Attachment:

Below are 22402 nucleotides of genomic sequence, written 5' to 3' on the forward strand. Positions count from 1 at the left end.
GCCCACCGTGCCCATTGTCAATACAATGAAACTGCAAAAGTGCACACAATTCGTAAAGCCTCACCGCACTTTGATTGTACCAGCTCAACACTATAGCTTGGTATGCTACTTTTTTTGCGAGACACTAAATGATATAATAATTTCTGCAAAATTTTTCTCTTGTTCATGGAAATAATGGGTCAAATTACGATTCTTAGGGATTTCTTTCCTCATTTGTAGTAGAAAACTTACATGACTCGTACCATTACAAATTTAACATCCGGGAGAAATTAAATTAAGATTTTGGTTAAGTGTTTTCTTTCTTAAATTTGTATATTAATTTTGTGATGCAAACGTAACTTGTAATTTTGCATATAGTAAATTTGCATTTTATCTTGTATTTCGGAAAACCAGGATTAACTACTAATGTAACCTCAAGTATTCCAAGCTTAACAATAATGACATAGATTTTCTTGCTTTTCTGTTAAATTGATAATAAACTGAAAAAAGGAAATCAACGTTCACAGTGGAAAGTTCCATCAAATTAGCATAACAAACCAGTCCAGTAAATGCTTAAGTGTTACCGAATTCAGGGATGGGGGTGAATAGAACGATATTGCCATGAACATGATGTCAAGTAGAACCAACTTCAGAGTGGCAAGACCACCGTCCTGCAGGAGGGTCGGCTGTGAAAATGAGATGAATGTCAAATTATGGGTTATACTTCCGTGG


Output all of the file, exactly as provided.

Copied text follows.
Below are 22402 nucleotides of genomic sequence, written 5' to 3' on the forward strand. Positions count from 1 at the left end.
GCCCACCGTGCCCATTGTCAATACAATGAAACTGCAAAAGTGCACACAATTCGTAAAGCCTCACCGCACTTTGATTGTACCAGCTCAACACTATAGCTTGGTATGCTACTTTTTTTGCGAGACACTAAATGATATAATAATTTCTGCAAAATTTTTCTCTTGTTCATGGAAATAATGGGTCAAATTACGATTCTTAGGGATTTCTTTCCTCATTTGTAGTAGAAAACTTACATGACTCGTACCATTACAAATTTAACATCCGGGAGAAATTAAATTAAGATTTTGGTTAAGTGTTTTCTTTCTTAAATTTGTATATTAATTTTGTGATGCAAACGTAACTTGTAATTTTGCATATAGTAAATTTGCATTTTATCTTGTATTTCGGAAAACCAGGATTAACTACTAATGTAACCTCAAGTATTCCAAGCTTAACAATAATGACATAGATTTTCTTGCTTTTCTGTTAAATTGATAATAAACTGAAAAAAGGAAATCAACGTTCACAGTGGAAAGTTCCATCAAATTAGCATAACAAACCAGTCCAGTAAATGCTTAAGTGTTACCGAATTCAGGGATGGGGGTGAATAGAACGATATTGCCATGAACATGATGTCAAGTAGAACCAACTTCAGAGTGGCAAGACCACCGTCCTGCAGGAGGGTCGGCTGTGAAAATGAGATGAATGTCAAATTATGGGTTATACTTCCGTGG